The Difference Between a Small Business and A Corporation

When you start a small business, it’s natural to assume that you’ll be treated as a sole proprietor. The truth is that there are several types of business structures, and each has its benefits and drawbacks. While they may seem similar, corporations have some critical differences from small businesses. This article has the main differences between starting a small business and a corporation.

But let’s give you a quick breakdown of the most important ones.

Limited liability

Corporations are given limited liability, meaning the owners can’t be personally liable for the company’s debts. That means you’re not responsible for paying off any debts or damages if your business goes under. When you start a small business, you’re accountable for your company’s debts and lawsuits.

Repayments of taxation

A corporation is considered a separate entity that must pay its taxes. In contrast, sole proprietorships are taxed as individuals, which means they use their income to pay taxes on their small business profits. Corporations also pay to double the tax rate of sole proprietorships.

Structural ownership

Ownership in corporations generally comes in many forms, such as common stock (the most common), preferred stock, voting shares, and nonvoting shares. Small businesses typically have one owner who makes all significant decisions about how the company operates.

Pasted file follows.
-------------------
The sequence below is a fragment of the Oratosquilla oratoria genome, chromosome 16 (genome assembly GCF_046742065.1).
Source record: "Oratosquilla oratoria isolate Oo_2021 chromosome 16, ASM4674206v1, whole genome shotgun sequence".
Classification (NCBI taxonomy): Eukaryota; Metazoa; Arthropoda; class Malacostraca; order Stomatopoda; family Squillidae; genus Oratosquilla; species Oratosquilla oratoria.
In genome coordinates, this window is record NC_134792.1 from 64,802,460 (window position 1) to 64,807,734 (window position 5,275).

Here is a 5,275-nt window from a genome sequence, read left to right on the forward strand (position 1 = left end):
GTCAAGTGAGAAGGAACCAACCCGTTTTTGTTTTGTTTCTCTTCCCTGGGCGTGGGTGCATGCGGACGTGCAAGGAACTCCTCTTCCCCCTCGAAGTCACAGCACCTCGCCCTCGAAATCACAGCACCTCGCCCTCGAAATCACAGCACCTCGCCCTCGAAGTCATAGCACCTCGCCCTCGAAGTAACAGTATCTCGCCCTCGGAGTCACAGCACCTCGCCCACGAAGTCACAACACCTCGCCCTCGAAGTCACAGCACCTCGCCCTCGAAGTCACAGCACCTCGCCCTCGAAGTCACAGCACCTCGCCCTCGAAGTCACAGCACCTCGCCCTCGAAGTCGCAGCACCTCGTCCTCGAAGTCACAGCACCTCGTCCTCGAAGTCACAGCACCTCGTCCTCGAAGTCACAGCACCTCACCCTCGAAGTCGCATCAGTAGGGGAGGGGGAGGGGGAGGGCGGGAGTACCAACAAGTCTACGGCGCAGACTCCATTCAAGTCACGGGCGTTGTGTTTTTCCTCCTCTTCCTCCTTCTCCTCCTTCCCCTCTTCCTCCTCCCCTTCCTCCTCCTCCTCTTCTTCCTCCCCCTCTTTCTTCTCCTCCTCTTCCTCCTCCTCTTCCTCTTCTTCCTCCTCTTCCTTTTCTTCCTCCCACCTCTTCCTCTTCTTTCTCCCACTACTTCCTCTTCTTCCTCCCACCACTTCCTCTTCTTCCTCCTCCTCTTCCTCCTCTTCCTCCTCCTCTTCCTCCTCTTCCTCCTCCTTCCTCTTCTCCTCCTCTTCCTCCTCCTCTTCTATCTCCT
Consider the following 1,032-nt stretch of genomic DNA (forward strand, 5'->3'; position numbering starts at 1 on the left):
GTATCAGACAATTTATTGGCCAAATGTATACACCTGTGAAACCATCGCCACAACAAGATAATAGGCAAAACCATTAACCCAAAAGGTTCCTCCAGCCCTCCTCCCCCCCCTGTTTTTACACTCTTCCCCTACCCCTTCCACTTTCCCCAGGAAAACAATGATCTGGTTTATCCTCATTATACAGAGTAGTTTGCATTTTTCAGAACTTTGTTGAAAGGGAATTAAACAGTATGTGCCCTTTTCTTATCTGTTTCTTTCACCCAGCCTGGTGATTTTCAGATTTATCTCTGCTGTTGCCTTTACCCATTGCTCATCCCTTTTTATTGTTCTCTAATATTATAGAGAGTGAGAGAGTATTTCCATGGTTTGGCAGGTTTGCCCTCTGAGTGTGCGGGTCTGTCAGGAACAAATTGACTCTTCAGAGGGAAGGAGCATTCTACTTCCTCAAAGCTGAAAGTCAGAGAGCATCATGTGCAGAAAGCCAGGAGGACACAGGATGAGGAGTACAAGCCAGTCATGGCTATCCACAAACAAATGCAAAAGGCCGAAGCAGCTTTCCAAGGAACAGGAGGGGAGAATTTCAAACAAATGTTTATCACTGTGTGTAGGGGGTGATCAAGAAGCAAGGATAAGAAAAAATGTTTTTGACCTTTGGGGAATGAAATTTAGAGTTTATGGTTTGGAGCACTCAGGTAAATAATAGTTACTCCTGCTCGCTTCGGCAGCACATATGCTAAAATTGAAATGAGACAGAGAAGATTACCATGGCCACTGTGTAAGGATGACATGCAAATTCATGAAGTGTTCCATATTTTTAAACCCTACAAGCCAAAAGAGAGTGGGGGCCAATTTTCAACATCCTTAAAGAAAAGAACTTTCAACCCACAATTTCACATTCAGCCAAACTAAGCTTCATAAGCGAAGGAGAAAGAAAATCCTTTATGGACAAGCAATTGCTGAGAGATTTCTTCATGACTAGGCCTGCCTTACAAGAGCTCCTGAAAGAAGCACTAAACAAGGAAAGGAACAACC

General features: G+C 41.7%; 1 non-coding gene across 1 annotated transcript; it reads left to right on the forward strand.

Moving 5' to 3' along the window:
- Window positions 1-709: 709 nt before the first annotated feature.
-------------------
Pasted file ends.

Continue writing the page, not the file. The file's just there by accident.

Corporations have formal bylaws outlining how shareholders must act, while small businesses don’t have standard rules or guidelines for their members’ behavior or decision-making power. This gives partners more flexibility to make decisions without needing approval from other partners than those corporate.


Small businesses generally have more flexibility regarding who can be a partner. Corporations must have a certain number of shareholders who are all adults and must meet residency requirements. Partnership rules are much more flexible and allow minors to become partners, whereas corporations do not allow minors to own stock.


Small businesses are not required to have an audit. If a partnership has no shareholders, it does not need to be audited. Corporations must have an audit if they have shareholders. If a corporation has no shareholders, it is not required to get audited.


Small businesses are not required to have a written operating agreement. Corporations must have an operating agreement equivalent to a partnership agreement.

External financing

Corporations can typically obtain external financing more easily than small businesses. This is because investors usually want to invest in corporations that have a more formal structure.


When starting a business, you’ll need to decide whether to operate as a corporation or a small business. These are two very different types of organizations. The most important thing you need to know when deciding between these two business structures is how much risk you’re willing to take on.